Law in Contemporary Society

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SamuelPittmanSecondEssay 5 - 03 Nov 2023 - Main.SamuelPittman
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Breaking Through the Glass– No Longer Afraid.

-- By SamuelPittman - 11 May 2023

Do you like girls?

I remember being outed in front of my sixth-grade math class.

When my math teacher turned to me in front of the class and ask if I “liked girls”– the sixth-grade version of myself knew truth but ran with the lie. That lasted for about three more years. But it didn’t stop there.

As an open gay high school student, I faced mistreatment. My teachers often mocked the sound of my voice, told other students not to be friends “with the flamboyant” kid, and one of my classmates always reminded the table at lunch that gay people “are goin’ straight to fire in hell.”

I remember coming home one day and crying for hours. I asked my mom if I could either be homeschooled or if we could move. My mom called an attorney to inquire into whether the school had been adequately protecting LGBT+ students. When she told me she was going to talk to the school administration, I begged her not to. In fear of retaliation.

Is anyone watching?

I came to law I came to law school because I want to become a defender for LGBT+ students in the South.

While I was able to overcome harassment, many other students will not.

LGBT+ students in the South place their well-being in the hands of administrators that do not prioritize the safety of queer students. Moreover, as in my case, many school administrators are complicit with the harassment against LGBT+ students altogether. What follows from leaving LGBT+ students without internal support from within our public education system?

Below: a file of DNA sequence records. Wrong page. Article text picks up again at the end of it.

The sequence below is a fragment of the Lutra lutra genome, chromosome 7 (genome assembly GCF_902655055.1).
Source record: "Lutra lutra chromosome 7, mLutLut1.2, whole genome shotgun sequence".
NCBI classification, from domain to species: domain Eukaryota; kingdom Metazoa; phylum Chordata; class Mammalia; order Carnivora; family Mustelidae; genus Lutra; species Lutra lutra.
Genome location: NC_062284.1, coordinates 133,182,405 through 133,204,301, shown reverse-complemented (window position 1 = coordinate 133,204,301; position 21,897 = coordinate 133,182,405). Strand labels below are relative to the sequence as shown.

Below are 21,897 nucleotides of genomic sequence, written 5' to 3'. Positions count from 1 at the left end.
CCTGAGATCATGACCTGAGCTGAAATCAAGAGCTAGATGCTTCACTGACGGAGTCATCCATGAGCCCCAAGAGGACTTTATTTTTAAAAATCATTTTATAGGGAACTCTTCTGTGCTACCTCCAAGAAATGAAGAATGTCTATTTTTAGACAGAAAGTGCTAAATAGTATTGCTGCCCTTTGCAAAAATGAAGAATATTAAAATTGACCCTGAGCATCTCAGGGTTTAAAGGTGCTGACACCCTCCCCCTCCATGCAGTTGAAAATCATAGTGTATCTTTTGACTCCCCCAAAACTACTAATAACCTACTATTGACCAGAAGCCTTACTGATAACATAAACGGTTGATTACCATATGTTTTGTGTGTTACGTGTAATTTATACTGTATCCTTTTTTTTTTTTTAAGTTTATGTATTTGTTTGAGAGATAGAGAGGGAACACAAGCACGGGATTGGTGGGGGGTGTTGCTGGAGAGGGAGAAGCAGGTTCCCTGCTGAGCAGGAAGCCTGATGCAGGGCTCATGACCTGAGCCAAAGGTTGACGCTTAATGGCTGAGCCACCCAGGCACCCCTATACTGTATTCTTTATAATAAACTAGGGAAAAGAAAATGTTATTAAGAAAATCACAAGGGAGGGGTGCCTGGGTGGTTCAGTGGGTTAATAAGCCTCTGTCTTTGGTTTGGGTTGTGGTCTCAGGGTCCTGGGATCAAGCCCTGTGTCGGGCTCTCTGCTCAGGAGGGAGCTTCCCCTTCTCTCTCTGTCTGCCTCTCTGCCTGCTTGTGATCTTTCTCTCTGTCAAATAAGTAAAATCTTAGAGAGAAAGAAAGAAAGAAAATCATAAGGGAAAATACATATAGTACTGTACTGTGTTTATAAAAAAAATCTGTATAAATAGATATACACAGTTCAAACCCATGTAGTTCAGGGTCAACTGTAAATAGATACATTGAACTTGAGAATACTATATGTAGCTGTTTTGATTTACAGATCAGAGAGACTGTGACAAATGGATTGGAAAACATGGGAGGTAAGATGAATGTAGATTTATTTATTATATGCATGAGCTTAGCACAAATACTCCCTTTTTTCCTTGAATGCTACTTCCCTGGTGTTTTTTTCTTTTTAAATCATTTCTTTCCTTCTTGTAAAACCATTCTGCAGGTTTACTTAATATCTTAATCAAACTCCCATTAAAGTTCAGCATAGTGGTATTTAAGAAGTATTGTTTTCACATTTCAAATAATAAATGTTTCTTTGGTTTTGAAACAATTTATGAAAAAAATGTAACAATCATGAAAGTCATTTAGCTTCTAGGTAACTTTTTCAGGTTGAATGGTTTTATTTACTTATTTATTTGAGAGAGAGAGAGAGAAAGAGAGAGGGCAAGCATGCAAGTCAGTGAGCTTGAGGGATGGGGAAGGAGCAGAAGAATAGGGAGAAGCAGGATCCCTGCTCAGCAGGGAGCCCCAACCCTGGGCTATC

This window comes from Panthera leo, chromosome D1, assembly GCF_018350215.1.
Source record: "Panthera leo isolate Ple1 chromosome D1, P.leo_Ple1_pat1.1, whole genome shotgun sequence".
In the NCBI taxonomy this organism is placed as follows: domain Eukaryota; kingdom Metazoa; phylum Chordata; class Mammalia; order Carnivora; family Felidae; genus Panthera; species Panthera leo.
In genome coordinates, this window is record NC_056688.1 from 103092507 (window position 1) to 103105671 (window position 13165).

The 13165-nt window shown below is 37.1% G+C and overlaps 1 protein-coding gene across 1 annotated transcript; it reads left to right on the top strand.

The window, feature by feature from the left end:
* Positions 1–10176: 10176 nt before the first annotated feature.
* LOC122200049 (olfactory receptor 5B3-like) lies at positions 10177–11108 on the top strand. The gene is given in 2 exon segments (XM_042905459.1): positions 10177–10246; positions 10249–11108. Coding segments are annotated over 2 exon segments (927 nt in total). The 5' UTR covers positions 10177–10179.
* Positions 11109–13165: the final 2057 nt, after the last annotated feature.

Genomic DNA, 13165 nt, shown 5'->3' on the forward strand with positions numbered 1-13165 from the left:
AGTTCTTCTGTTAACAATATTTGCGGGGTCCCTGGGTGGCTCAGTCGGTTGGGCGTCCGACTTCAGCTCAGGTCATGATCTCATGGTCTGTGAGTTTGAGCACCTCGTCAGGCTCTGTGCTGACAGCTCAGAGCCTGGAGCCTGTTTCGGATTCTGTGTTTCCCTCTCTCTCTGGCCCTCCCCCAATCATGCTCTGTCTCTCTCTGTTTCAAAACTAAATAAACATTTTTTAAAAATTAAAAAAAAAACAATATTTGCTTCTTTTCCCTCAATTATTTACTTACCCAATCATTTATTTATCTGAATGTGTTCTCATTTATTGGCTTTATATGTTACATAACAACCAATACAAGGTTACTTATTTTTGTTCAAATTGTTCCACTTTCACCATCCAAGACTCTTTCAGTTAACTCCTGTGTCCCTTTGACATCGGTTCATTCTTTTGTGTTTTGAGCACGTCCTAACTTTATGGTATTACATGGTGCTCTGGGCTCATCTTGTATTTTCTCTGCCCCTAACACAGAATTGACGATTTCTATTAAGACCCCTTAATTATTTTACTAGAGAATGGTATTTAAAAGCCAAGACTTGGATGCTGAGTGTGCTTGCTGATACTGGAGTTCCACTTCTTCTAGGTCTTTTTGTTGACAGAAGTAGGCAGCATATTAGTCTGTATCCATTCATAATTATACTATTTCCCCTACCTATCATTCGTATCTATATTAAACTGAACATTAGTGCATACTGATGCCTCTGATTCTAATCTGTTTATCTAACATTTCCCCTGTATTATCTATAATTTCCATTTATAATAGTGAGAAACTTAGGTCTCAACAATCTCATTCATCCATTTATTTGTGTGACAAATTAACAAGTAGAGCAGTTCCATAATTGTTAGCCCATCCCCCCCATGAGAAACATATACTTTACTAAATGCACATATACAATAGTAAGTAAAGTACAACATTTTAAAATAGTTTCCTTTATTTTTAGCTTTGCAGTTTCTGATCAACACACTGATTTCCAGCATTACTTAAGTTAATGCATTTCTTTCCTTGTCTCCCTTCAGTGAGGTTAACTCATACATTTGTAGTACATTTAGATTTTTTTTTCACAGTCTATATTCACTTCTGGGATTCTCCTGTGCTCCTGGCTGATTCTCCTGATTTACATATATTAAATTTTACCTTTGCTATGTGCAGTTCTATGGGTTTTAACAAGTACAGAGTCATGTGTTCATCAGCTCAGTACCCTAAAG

Suicide is the second leading cause of death among people aged ten to twenty-four – and lesbian, gay, bisexual, transgender, queer, and questioning students are placed at increased risk. LGBT+ youth are more than four times as likely to attempt suicide than their peers. The Trevor Project has estimated that more than 1.8 million LGBT youth seriously consider suicide each year in the United States, and at least one attempts suicide every forty-five seconds. The Trevor Project’s 2022 National Survey on LGBTQ Youth Mental Health found that 45% of LGBTQ youth seriously considered attempting suicide in the past year, including more than half identifying as transgender and non-binary youth.

Is anyone watching? I am.

I Thought Obergefell Fixed Everything

I remember watching the live news coverage of journalism interns running down the steps of the Supreme Court. The Obergefell decision felt like such a victory.

Under the Due Process Clause and Equal Protection Clause of the Fourteenth Amendment, states must issue marriage licenses and recognize lawful out-of-state marriages for same-sex couples. End of story, right? Absolutely not.

Undeniably, LGBTQ+ rights in the year 2023 would alter without the holding of Obergefell. In a world where Obergefell is taken off the books as law, states may retain the right to distribute marriage licenses as they see fit. Thus, undermining the impact Obergefell had on protecting same-sex couples.

However, it would be a mistake to confine progress to Obergefell. While marriage equality is one of the fundamental achievements of the Pride Movement, there is still work left to be done. Obergefell is queer history. But it is also now the target of very real legal attacks.

State Action in the Spotlight– Creating a Legal Challenge to H.B. 1557